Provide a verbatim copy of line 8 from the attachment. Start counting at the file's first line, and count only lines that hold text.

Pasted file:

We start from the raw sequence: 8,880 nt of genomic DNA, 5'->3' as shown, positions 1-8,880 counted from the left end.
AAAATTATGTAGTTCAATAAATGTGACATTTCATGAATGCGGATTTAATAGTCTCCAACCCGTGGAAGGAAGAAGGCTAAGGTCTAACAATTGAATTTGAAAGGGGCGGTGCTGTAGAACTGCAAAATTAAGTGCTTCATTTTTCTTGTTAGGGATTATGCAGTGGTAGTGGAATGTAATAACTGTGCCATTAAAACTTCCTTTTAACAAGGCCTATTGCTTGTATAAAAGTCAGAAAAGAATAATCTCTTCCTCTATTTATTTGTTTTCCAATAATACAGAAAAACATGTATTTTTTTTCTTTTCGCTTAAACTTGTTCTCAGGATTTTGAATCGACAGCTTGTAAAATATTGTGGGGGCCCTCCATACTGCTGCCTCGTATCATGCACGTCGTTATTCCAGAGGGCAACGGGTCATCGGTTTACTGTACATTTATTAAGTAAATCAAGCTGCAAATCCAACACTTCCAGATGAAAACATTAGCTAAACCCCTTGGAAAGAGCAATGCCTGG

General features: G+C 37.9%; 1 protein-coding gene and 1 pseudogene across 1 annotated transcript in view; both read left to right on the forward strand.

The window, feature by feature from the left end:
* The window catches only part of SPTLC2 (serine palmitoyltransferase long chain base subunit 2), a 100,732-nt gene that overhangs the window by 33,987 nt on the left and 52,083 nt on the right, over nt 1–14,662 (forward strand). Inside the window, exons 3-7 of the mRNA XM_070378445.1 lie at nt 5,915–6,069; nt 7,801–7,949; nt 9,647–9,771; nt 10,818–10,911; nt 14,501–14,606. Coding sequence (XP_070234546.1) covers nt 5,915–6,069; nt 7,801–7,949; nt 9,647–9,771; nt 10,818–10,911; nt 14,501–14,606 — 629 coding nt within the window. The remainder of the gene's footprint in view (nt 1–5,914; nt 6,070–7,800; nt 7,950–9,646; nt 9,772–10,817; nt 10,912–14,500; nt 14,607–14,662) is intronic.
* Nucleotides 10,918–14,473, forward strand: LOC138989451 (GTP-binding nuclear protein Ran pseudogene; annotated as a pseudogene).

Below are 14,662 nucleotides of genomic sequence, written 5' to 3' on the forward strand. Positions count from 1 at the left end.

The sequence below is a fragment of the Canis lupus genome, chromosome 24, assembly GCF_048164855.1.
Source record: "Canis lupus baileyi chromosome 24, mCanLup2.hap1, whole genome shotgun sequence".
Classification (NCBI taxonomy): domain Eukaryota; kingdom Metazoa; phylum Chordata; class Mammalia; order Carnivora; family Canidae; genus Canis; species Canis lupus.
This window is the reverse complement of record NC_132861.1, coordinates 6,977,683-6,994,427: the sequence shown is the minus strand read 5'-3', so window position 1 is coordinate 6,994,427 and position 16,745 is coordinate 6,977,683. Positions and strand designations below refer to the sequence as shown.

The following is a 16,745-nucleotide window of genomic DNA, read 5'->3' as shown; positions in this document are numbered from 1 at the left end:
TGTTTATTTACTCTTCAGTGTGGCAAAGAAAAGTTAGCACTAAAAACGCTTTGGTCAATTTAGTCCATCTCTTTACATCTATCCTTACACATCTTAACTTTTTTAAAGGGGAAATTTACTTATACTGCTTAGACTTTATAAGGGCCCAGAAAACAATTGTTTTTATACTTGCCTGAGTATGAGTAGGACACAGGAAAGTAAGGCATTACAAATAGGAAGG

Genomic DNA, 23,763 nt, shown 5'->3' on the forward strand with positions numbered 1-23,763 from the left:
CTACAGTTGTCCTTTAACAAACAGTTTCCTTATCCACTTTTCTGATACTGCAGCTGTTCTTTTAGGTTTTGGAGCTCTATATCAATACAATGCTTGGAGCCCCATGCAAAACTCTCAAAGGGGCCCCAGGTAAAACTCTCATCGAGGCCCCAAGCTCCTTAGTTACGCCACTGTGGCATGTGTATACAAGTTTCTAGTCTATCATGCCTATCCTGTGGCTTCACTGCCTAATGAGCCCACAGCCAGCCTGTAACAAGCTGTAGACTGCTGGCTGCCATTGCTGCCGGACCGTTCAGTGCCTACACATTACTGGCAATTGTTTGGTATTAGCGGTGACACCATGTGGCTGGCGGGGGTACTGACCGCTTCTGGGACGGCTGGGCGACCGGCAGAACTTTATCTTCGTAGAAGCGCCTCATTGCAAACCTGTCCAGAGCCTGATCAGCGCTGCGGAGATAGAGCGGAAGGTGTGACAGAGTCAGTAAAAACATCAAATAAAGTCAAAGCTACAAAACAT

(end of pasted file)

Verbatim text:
The sequence below is a fragment of the Canis lupus genome, chromosome 24, assembly GCF_048164855.1.